In September 1981 Mehlolo got a letter from some lawyers. The lawyers said they had maybe found a way to help Mehlolo get Section 10 Rights. They said that before 1968, contract workers could get Section 10 Rights after 10 years with the same company. And Mehlolo had worked for the same company for 10 years – even before he was fired.

The lawyers said the government had no right to change the law in 1968. They said Mehlolo had worked for 10 years – and so he must now get Section 10 Rights.

So Mehlolo went to court. The lawyers helped him. They told the court Mehlolo must get Section 10 Rights.

Suddenly everybody knew the name Mehl’olo Tom Rikhoto. Thousands of people waited for the court to decide. Mehlolo’s court case gave thousands of other people some hope.

The East Rand Administration Board (ERAB) fought Mehlolo in court. They said the court must not give him Section 10 Rights. They said Mehlolo must not get Section 10 Rights because he went home every year to get a new contract. And the 1968 law said:

“When a worker goes home to ,get a new contract, he leaves his job. When he comes back to work, he starts a new contract. A new contract is like starting a new job.”

The court said ERAB was wrong. The court said Mehlolo had worked for the same company for 10 years – even if he went home to get a new contract. The court said Mehlolo must get his Section 10 Rights.

Mehlolo was happy. He could now stay in the cities. He did not have to go home when he lost his job. And he could now bring his family to stay with him. (A court case in the Cape in 1980 said: “Contract workers with Section 10 Rights can bring their families with them to the cities.” People call this court case the ‘Komani Case’).

But Mehlolo was not happy for long. ERAB were bad losers. They did not want to give Mehlolo his Section 10 Rights. They said they wanted the highest court in Bloemfontein to decide.

E RAB lost again. Last month the court in Bloemfontein said Mehlolo must get his Section 10 Rights.

Mehlolo was happy. And so were thousands of other contract workers. They thought they also could now get Section 10 Rights.

The head manager tried to smile but he couldn't.

The head manager tried to smile but he couldn’t.

“I went with my lawyers to get my Section 10 Rights stamp,” says Mehlolo. “I found many people there also waiting for the stamp. They shook my hand and said they were very proud of me.

“I went to the head manager’s office. And he gave me the stamp. He said nothing. He was trying to smile but he couldn’t.”

Mehlolo got his Section 10 Rights. But the administration boards didn’t give Section 10 Rights to any other contract workers. They said they needed time. They said this and they said that. They made many excuses.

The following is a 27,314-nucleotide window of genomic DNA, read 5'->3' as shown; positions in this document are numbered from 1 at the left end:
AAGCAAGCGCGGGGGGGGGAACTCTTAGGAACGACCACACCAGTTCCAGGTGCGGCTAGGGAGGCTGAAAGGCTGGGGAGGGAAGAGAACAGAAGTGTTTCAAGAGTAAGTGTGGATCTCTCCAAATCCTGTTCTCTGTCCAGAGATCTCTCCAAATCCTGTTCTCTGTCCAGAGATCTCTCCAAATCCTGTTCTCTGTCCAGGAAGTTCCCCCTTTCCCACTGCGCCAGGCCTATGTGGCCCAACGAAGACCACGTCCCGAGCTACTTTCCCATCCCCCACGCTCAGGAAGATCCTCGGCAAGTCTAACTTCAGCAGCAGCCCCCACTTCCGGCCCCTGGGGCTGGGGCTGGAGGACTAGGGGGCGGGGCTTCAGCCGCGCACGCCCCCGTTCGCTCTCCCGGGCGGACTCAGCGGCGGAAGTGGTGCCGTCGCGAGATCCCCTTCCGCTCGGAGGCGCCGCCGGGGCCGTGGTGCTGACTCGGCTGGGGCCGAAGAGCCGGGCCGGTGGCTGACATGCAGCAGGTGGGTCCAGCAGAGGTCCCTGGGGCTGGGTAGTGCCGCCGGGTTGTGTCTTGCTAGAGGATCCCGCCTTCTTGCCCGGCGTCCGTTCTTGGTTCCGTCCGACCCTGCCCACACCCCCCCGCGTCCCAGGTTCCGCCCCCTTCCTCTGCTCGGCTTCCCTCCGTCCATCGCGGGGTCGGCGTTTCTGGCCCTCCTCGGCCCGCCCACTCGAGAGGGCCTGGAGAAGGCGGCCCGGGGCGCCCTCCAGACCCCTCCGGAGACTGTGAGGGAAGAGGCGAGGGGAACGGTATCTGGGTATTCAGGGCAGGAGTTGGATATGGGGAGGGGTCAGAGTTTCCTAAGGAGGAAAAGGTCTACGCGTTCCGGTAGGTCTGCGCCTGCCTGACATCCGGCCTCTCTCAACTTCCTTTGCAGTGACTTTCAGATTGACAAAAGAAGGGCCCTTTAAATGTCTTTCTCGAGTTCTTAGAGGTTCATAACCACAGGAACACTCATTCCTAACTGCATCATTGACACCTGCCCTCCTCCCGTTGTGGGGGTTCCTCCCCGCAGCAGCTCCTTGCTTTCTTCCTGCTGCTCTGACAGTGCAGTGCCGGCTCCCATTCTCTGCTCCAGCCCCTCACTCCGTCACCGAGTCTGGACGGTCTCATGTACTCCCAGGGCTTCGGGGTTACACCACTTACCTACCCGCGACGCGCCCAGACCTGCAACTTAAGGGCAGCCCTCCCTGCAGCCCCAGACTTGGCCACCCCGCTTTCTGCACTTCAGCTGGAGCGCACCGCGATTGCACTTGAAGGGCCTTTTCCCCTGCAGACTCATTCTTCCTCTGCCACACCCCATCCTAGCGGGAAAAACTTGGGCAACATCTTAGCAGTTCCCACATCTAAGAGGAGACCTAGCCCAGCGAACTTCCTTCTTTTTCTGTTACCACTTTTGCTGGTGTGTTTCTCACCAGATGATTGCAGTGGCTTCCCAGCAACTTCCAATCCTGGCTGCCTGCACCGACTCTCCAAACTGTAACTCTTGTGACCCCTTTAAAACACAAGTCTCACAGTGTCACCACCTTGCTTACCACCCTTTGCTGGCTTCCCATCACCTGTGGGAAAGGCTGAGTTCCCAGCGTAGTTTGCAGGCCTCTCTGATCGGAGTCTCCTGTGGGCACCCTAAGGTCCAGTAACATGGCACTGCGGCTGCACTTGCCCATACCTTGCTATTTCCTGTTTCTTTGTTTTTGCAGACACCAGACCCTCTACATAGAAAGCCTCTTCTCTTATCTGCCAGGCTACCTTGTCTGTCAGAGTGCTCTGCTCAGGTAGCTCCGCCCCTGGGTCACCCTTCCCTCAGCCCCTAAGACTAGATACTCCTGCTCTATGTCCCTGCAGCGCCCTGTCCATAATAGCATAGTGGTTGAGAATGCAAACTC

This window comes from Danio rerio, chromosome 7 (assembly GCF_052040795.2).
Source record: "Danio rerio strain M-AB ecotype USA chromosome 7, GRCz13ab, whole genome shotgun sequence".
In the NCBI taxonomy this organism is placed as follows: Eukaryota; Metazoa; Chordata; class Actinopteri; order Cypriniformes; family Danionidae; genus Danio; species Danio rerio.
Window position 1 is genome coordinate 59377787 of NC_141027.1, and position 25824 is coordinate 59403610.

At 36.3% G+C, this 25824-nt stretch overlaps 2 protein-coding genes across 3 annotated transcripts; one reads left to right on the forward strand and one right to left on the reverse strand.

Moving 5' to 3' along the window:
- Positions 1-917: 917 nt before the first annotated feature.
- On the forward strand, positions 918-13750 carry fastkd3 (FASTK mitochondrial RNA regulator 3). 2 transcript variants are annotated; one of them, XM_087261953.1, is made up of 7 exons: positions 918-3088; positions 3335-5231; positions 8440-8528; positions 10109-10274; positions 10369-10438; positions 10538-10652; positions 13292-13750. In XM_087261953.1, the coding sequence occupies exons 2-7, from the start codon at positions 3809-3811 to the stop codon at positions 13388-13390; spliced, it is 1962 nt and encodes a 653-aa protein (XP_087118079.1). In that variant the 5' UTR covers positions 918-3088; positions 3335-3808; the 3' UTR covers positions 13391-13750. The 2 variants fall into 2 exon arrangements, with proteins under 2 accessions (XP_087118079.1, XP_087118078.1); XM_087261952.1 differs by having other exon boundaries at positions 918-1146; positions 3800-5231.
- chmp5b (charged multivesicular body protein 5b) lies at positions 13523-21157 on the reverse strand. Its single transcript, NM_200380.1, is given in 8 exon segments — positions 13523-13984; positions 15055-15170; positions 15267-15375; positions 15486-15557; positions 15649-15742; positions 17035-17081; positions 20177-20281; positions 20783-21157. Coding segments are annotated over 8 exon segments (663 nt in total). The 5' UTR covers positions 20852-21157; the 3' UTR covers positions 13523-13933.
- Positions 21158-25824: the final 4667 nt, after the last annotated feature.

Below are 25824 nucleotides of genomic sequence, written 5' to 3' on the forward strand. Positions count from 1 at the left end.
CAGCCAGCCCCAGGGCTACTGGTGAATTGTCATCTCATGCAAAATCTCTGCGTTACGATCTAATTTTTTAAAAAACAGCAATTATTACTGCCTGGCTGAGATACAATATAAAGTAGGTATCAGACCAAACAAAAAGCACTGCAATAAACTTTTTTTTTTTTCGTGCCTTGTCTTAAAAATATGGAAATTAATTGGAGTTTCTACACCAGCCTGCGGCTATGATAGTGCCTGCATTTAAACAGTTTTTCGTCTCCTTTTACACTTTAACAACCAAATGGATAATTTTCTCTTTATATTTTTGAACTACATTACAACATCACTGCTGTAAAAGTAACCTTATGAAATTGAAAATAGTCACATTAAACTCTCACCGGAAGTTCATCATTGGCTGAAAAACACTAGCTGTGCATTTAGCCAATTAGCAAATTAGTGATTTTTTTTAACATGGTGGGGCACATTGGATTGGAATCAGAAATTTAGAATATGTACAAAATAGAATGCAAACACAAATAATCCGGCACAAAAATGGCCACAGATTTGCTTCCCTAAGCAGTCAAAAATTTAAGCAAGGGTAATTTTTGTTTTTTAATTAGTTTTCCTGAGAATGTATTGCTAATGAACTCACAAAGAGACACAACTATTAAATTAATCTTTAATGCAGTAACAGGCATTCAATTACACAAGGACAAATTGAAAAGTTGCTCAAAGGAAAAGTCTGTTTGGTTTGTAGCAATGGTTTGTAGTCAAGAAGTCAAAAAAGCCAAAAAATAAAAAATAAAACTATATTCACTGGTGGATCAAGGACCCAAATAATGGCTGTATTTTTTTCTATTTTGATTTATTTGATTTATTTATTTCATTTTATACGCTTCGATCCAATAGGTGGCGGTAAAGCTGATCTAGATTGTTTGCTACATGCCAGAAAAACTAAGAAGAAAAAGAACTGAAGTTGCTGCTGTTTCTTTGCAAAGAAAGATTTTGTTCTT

The administration boards were waiting for the government to decide. But they were not the only ones waiting. About 143 thousand contract workers were also waiting. They had worked for one company for 10 years. Or they had worked for different companies for 15 years.

After a long time, the government decided. They said only some contract workers can get Section 10 Rights – only some contract workers. Dr Koornhof said maybe only about 5 000 contract workers will get Section 10 Rights.

The pass offices are now giving some people Section 10 stamps, in their passes. But

nobody knows who will and who won’t get Section 10 Rights. “We will have to wait for about six months before we will know what is happening,” says Ms Sheena Duncan of the Black Sash.

Created by Readiris, Copyright IRIS 2005And Dr Koornhof said something else: When these workers do get Section 10 Rights, they can’t just bring their families with them to live in the cities. They must get houses from the administration board or community council. They must buy a house. Or they must build a house. Or they must rent a house.

But everybody knows about the shortage of houses. Thousands of people are waiting for houses. And very few workers have the money to buy houses.

So after all this whole long story, Mehlolo Tom Rikhoto didn’t really win. He can stay in the city to find a job. But he can’t bring his family to live with him because he hasn’t got a house. And he knows he must wait for many years until he will get one. His name is now on the bottom of the waiting list.

Every contract worker dreams about having Section 10 Rights. They dream about living together with their families. But while they dream for just a chance in life, they must listen to people like Mr Roy de Wet. He is the director of the Drakensberg Administration Board.

“Most workers in our townships have homes in Kwa-Zulu,” Mr De Wet told a Johannesburg newspaper last month. “They do not want their families to join them. Most workers only want enough time to go back to their four or five wives to make them pregnant.” Thanks for nothing, Mr De Wet!.

ARE YOU A CONTRACT WORKER?

Have you worked for the same company for 10 years in one place? If you have, go to the pass office and ask for your Section 10 Rights. Take a letter from your company saying you have worked for 10 years.

Have you worked for different companies in the same town for 15 years? And have you had a proper permit to stay in the town? If you have, then go to the pass office and ask for your Section 10 Rights. Take a letter from the hostel or township superintendent saying you have a proper permit.